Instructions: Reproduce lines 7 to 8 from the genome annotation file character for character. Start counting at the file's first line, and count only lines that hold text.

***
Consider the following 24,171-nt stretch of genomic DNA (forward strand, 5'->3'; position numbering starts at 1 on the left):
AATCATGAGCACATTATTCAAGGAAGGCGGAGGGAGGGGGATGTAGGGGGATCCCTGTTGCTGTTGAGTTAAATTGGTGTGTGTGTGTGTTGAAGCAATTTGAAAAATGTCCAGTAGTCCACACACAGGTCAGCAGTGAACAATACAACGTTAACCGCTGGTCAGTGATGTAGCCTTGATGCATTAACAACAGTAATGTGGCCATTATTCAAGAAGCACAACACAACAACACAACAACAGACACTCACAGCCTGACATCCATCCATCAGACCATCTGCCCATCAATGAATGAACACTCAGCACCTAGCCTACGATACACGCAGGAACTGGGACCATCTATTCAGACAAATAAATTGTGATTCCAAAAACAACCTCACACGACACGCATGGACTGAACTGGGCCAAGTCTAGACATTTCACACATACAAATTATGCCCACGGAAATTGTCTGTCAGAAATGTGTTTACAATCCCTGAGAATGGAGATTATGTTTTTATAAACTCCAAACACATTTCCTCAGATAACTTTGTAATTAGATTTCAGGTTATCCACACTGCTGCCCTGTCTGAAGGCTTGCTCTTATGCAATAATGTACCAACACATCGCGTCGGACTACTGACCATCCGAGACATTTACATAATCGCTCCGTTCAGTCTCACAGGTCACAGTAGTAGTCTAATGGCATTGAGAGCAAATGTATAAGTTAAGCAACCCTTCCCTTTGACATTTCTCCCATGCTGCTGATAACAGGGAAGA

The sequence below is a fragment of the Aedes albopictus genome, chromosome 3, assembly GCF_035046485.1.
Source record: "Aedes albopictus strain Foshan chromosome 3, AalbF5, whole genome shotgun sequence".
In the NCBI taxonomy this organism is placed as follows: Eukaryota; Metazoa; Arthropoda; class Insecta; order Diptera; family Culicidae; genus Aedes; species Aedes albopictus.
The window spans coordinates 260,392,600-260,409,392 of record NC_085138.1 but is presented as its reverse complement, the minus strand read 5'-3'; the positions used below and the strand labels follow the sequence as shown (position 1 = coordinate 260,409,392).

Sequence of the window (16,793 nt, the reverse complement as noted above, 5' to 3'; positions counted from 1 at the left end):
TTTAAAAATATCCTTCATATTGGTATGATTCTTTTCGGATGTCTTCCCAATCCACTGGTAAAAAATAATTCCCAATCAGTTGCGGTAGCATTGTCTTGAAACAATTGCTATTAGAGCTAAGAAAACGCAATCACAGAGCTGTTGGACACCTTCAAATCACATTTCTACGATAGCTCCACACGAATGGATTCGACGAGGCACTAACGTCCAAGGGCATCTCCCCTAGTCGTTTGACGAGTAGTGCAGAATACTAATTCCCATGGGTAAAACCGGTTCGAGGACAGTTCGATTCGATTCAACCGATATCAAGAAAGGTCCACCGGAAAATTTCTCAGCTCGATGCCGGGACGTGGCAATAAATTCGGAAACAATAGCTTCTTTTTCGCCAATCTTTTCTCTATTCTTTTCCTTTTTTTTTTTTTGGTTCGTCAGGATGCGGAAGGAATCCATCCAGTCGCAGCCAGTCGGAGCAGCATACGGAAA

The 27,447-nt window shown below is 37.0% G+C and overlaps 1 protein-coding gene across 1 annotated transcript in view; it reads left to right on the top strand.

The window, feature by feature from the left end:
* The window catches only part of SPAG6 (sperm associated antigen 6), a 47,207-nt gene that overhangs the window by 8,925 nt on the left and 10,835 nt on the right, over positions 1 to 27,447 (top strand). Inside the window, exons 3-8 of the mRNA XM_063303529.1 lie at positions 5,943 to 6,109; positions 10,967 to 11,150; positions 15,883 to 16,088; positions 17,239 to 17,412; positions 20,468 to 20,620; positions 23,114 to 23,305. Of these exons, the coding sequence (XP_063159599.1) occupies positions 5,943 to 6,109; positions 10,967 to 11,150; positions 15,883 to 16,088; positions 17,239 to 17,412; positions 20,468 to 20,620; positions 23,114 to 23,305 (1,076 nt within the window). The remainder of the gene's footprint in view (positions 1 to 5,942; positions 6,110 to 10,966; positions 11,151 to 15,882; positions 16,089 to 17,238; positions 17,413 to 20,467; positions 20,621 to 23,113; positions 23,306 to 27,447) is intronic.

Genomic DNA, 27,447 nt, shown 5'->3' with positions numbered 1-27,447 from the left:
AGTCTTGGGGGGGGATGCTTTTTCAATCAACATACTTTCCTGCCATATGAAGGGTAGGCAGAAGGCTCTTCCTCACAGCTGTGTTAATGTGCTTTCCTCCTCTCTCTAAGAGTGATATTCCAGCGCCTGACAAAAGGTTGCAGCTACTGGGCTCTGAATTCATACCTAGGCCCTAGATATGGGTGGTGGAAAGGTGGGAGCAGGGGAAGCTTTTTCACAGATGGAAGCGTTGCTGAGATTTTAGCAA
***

Sequence of the window (16,793 nt, the reverse complement as noted above, 5' to 3'; positions counted from 1 at the left end):
TTTAAAAATATCCTTCATATTGGTATGATTCTTTTCGGATGTCTTCCCAATCCACTGGTAAAAAATAATTCCCAATCAGTTGCGGTAGCATTGTCTTGAAACAATTGCTATTAGAGCTAAGAAAACGCAATCACAGAGCTGTTGGACACCTTCAAATCACATTTCTACGATAGCTCCACACGAATGGATTCGACGAGGCACTAACGTCCAAGGGCATCTCCCCTAGTCGTTTGACGAGTAGTGCAGAATACTAATTCCCATGGGTAAAACCGGTTCGAGGACAGTTCGATTCGATTCAACCGATATCAAGAAAGGTCCACCGGAAAATTTCTCAGCTCGATGCCGGGACGTGGCAATAAATTCGGAAACAATAGCTTCTTTTTCGCCAATCTTTTCTCTATTCTTTTCCTTTTTTTTTTTTTGGTTCGTCAGGATGCGGAAGGAATCCATCCAGTCGCAGCCAGTCGGAGCAGCATACGGAAA